Faith and Doubt

A parishioner once took me aside and asked, “I just don’t believe in all of this stuff.  I look around at all the people here and wonder, ‘does everyone else believe this?’ and I’m amazed. Am I the only person who thinks like this?”

Of course, he isn’t.  Plenty of people in the pews have their own doubts and questions.  They cross their fingers at the appropriate time of the Nicene creed; some sing because they can’t bear to say it.  We compartmentalize, dividing our heads from our hearts.   An Episcopalian who hasn’t questioned the church, God and organized religion wasn’t raised in the tradition very well.

The parishioner had good reasons to be skeptical. He’d had a hard life and, like lots of faithful people, struggled with the basic question of suffering and God’s goodness.

The apostle Thomas had doubts.  He hadn’t been there the day before when he’d seen what the others had seen. He may have thought most of his friends were a bit dim and too credulous.  Why should he take them at their word? They’ve said they’ve seen a body!  That’s ridiculous.

I imagine that Thomas as a due diligence officer, a regulator, or an auditor. He knew that there are people who take short cuts, eager to make a quick buck, the swindlers who take advantage of our gullibility and propensity to see what we want. He’s the guy who wants to know how a magician did the trick, and demands that it be done twice so he can figure it out.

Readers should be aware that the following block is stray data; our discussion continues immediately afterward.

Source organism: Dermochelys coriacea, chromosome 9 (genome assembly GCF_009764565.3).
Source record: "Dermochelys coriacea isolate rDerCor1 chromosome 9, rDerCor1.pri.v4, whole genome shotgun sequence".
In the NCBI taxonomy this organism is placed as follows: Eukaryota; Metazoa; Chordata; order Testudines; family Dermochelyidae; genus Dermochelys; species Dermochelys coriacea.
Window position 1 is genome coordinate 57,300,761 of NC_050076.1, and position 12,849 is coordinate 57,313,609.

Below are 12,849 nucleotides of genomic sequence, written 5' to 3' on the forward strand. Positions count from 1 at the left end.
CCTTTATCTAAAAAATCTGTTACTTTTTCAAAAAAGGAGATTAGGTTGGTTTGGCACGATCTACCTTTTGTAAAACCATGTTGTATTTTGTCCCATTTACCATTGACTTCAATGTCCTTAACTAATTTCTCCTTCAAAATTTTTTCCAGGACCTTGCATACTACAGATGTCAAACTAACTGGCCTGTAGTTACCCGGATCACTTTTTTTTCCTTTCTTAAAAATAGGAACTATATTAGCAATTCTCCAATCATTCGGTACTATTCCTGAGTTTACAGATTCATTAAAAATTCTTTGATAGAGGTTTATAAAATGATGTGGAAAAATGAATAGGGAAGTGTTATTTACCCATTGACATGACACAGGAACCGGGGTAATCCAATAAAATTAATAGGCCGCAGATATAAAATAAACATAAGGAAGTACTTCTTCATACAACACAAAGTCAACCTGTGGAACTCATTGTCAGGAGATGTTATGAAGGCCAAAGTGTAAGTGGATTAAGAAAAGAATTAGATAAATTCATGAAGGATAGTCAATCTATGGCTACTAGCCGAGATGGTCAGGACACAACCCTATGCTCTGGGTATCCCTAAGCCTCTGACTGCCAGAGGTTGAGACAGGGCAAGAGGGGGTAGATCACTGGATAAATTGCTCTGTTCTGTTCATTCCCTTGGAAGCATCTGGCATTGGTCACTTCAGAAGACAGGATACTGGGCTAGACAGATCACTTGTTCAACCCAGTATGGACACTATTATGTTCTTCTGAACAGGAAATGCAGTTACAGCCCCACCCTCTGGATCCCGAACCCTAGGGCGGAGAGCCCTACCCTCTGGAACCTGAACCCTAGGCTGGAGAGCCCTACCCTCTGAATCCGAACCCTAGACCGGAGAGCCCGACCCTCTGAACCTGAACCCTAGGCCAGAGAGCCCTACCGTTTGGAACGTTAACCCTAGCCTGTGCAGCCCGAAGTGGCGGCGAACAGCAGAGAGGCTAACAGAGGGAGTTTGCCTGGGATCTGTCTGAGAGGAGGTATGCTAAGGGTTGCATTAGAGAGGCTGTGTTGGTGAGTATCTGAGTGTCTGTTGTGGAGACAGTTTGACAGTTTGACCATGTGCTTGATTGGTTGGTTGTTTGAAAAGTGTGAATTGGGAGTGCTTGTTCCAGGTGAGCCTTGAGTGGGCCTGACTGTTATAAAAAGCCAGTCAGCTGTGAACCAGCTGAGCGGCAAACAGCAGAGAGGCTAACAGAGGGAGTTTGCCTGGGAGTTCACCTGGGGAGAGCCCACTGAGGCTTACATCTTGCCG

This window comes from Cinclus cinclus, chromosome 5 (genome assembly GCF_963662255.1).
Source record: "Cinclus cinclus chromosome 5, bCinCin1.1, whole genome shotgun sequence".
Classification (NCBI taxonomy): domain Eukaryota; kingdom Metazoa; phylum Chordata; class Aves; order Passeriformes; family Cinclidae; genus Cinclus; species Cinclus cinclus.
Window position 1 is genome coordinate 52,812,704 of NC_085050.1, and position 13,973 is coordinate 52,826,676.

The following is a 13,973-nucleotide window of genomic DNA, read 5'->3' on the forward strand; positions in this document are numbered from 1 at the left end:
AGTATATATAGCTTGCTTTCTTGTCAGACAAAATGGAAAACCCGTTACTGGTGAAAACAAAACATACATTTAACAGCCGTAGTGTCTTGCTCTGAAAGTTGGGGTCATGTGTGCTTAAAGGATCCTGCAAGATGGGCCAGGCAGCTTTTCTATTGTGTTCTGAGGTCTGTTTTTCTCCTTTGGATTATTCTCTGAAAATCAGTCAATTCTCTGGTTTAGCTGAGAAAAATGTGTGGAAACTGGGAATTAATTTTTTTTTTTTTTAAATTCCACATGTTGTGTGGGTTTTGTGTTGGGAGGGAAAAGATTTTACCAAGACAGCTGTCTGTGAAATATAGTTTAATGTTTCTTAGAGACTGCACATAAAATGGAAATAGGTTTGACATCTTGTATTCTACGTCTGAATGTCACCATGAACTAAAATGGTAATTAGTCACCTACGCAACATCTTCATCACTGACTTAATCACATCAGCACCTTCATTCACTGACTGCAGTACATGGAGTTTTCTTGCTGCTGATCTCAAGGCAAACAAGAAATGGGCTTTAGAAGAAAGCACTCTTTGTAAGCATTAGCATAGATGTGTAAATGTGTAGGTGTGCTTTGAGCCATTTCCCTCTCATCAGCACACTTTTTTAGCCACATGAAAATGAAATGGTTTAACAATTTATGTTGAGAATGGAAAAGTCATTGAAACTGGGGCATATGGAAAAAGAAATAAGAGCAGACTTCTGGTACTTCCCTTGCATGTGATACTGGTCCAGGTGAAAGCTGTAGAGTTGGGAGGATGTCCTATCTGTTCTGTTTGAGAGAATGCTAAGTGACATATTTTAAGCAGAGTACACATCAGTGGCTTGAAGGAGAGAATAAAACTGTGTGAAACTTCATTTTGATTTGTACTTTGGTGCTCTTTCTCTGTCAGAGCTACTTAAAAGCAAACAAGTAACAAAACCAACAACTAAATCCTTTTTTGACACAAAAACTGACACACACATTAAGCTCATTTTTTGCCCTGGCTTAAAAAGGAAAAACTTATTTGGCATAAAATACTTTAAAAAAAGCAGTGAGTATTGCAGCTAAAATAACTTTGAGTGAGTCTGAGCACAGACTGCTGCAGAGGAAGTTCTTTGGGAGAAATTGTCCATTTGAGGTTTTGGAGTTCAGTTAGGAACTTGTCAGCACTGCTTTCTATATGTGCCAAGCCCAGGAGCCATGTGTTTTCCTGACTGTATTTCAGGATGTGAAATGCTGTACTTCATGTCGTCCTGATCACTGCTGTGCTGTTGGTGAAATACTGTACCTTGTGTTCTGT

So then Jesus reappears to the disciples.  He breaks bread and offers peace.  He shows the wounds.  But Thomas still isn’t operating on faith at this time:  no – the body was right there.   Asking for faith is easy when you’ve got evidence.

But perhaps, seeing the body was the secondary part of the faith.  The real leap of faith was to accept the offer of forgiveness.  Forgiveness for betraying Christ; forgiveness to the persecutors for their persecution; the forgiveness that breaks a cycle of  violence.   The momentary reconciliation that offers the possibility of more life.

This forgiveness means we assume the best in others; we offer them breathings space, charity and discretion; breathing space offers freedom; and freedom unlocks our own potential.   It may be a mistaken, foolish, and risky act, to have faith in another person.
Of course, we need not ask this of our political leaders, of our inspectors, of those who have to make snap judgments in a broken world.  They need to be right more than wrong.  They can’t afford these moments of grace.  They have to calculate the costs.

But perhaps faith is another way of saying, we’re allowed to be wrong in who and what we trust.  Though we may be battered, bruised and hurt by the vicissitudes of chance, the power says that with this faith we still stand up again, although that same love may put our familiar lives at risk.

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